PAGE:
Private Information Removal Policy

We offer this private information removal process as an exceptional service only for high-risk content that violates the Block Protocol Terms of Service, such as when your security is at risk from exposed access credentials. This guide describes the information the Block Protocol needs from you in order to process a request to remove private information from a project.

What is Private Information?

For the purposes of this document, “private information” refers to content that (i) should have been kept confidential, and (ii) whose public availability poses a specific or targeted security risk to you or your organization.

"Security risk" refers to a situation involving exposure to physical danger, identity theft, or increased likelihood of unauthorized access to physical or network facilities.

Private information removal requests are appropriate for

  • Access credentials, such as user names combined with passwords, access tokens, or other sensitive secrets that can grant access to your organization's server, network, or domain.
  • AWS tokens and other similar access credentials that grant access to a third party on your behalf. You must be able to show that the token does belong to you.
  • Documentation (such as network diagrams or architecture) that poses a specific security risk for an organization.
  • Information related to, and posing a security risk to, you as an individual (such as social security numbers or other government identification numbers).

Private information removal requests are not appropriate for

  • Internal server names, IP addresses, and URLs, on their own. You must be able to show that their use in a particular file or piece of code poses a security threat. The National Institute of Standards and Technology explicitly advises against relying on "security through obscurity".
  • Mere mentions of your company's identity, name, brand, domain name, or other references to your company in files on the Block Protocol. You must be able to articulate why a use of your company's identity is a threat to your company's security posture. See the Block Protocol Impersonation Policy and HASH Trademark Complaints Policy for more information.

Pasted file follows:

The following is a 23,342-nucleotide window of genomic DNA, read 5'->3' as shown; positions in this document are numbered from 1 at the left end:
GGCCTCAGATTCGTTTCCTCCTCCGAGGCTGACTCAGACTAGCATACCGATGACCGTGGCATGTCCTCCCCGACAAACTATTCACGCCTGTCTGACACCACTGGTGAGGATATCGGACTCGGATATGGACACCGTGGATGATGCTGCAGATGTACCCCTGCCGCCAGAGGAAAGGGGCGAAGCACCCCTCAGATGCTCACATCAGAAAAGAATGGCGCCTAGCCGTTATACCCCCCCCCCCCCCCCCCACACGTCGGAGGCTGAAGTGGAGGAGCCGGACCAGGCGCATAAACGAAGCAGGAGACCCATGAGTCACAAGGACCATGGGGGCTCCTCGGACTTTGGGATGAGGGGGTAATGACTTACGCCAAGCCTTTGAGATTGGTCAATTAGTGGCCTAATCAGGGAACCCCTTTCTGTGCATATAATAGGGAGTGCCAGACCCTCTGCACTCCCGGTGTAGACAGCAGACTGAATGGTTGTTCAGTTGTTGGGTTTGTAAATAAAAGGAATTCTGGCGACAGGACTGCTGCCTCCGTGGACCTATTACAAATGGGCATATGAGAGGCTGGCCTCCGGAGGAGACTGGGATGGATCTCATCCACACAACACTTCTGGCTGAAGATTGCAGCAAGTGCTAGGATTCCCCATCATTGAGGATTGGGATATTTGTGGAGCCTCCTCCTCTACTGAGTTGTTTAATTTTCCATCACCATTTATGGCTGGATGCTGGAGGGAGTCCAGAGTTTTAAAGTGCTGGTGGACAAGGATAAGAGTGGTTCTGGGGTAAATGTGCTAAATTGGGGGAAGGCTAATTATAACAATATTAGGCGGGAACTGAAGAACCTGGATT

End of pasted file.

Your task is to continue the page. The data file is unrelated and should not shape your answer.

• Entire files or projects that do not pose a specific security risk, but you believe are otherwise objectionable.
  • Requests to remove content that may infringe your or your organization's copyright rights. If you have questions about how the Block Protocol handles copyright-related matters or would like to report potentially infringing content, please review the HASH Copyright Materials (DMCA) Policy which governs the Block Protocol website, in addition to all other HASH websites. The private information removal process is generally not intended for the removal of full files or repositories — only for the specific pieces of private information in those files. While there may be cases where files are filled entirely with private information, you must justify the security risk for the removal of such files, and this may increase the time required to process your request.
  • Trademark disputes. If you have questions about how the Block Protocol handles trademark-related matters or would like to report content containing your organization's trade or service marks, please review the HASH Trademark Complaints Policy.
  • Privacy complaints. If you wish to access, transfer, change, or delete your personal information on the Block Protocol, please contact us via our Support website.
  • Content governed by our Community Guidelines and Acceptable Use policies, such as malware or general-purpose tools. If you have questions about our Community Guidelines or believe that content on the Block Protocol might violate our guidelines, you can contact us.

Things to Know

Ask Nicely First. A great first step before sending us a request to remove data is to try contacting the user directly. They may have listed contact information on their public profile page or in a project's README, or you could get in touch by creating a discussion or comment-thread on the project. This is not strictly required, but it is appreciated.

No Bots. You should have a trained professional evaluate the facts of every request you send. If you're outsourcing your efforts to a third party, make sure you know how they operate, and make sure they are not using automated bots to submit complaints in bulk. These complaints often include data that does not pose any security threats, and they do not include sufficient explanations, requiring additional back-and-forth and resulting in delays, even when the complaint is valid.

Send In The Correct Request. As noted above, we offer this private information removal process as an exceptional service only for high-risk content. We are not able to use this process to remove other kinds of content, such as potentially infringing content, and we are not able to process any other kinds of removal requests simultaneously while processing private information removal requests. We will be able to help you more quickly if you send in your private information removal requests separately from any requests to remove potentially infringing content. If you are unsure whether your request involves only private information or also involves other legal matters, please consult legal counsel.

Processing Time. While we do process private information removal requests as quickly as possible, due to the volume of requests we process, it may take some time for your request to be reviewed. Additional requests, or multiple requests from additional points of contact, may result in delays.

How Does This Actually Work?